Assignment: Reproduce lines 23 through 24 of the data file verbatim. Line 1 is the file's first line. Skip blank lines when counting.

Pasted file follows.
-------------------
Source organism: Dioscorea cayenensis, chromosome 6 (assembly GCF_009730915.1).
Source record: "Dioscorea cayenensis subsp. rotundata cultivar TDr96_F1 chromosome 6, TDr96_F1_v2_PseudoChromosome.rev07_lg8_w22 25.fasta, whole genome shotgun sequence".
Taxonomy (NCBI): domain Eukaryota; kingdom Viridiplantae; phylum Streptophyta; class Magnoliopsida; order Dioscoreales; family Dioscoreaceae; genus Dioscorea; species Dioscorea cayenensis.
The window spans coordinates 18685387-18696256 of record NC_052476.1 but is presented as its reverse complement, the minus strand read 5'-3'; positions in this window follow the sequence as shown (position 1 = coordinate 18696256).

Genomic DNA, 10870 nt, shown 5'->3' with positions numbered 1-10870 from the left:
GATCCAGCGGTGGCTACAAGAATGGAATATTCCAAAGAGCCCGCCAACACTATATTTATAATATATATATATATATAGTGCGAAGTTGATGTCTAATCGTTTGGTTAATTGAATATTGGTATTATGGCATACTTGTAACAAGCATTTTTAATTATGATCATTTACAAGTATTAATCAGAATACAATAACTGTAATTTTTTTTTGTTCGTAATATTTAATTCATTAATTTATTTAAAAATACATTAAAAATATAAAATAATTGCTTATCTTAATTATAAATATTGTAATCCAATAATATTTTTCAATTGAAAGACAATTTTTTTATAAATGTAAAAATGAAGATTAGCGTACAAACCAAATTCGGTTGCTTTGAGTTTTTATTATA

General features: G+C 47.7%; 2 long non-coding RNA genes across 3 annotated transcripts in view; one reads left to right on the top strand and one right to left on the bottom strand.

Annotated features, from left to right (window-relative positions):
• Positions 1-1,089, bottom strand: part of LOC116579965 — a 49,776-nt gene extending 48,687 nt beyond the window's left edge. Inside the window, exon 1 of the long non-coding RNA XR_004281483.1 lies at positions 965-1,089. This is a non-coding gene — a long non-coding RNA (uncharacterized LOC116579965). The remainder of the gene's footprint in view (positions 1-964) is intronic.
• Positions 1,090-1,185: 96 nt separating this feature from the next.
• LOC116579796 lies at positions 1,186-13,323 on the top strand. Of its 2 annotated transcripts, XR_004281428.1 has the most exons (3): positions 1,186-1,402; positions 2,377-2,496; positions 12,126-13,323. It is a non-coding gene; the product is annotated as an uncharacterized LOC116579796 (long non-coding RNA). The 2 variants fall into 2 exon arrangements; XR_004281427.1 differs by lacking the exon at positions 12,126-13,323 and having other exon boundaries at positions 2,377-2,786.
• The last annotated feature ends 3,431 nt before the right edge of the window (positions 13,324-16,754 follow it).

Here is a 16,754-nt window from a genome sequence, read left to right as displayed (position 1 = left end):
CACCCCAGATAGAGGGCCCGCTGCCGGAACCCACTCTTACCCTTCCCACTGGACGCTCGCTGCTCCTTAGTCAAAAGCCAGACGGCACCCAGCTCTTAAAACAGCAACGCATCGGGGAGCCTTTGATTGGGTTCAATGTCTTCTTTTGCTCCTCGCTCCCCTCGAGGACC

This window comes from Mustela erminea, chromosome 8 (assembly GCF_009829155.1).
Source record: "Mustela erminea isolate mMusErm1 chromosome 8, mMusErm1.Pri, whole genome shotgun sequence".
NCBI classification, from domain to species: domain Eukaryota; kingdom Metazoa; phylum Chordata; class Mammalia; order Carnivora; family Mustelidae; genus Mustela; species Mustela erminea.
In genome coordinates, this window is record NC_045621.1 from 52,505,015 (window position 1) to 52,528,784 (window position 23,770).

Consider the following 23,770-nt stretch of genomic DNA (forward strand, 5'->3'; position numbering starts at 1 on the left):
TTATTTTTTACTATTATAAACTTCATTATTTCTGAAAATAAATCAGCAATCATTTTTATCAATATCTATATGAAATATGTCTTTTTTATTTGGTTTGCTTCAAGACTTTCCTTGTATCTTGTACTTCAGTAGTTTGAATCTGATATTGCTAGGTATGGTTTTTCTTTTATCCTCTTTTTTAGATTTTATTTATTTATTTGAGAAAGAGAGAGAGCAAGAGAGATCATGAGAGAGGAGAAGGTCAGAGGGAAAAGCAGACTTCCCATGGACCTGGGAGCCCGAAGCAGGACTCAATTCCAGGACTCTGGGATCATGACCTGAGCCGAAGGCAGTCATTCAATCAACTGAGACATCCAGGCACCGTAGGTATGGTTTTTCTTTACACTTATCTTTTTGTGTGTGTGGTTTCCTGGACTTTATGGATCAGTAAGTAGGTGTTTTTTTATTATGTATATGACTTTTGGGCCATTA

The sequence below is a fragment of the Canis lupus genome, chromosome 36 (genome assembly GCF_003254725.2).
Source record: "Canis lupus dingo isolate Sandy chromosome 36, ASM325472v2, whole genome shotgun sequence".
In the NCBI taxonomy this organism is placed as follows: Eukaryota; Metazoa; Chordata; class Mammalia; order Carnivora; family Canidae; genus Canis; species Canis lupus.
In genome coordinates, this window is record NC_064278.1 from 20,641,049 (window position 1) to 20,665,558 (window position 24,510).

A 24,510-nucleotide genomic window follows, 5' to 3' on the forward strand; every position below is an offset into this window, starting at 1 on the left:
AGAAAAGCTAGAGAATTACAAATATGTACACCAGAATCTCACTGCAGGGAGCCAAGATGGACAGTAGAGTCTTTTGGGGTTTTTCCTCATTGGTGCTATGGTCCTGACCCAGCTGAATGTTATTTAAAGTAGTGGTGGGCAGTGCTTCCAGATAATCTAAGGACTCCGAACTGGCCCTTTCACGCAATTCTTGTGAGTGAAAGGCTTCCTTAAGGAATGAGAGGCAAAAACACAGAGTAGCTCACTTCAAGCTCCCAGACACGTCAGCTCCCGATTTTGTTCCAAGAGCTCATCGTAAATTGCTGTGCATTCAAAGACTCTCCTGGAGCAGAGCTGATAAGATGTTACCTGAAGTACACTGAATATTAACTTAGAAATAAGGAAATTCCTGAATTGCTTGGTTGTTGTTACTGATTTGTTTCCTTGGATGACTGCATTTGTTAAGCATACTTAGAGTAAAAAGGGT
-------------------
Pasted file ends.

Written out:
In the NCBI taxonomy this organism is placed as follows: Eukaryota; Metazoa; Chordata; class Mammalia; order Carnivora; family Canidae; genus Canis; species Canis lupus.
In genome coordinates, this window is record NC_064278.1 from 20,641,049 (window position 1) to 20,665,558 (window position 24,510).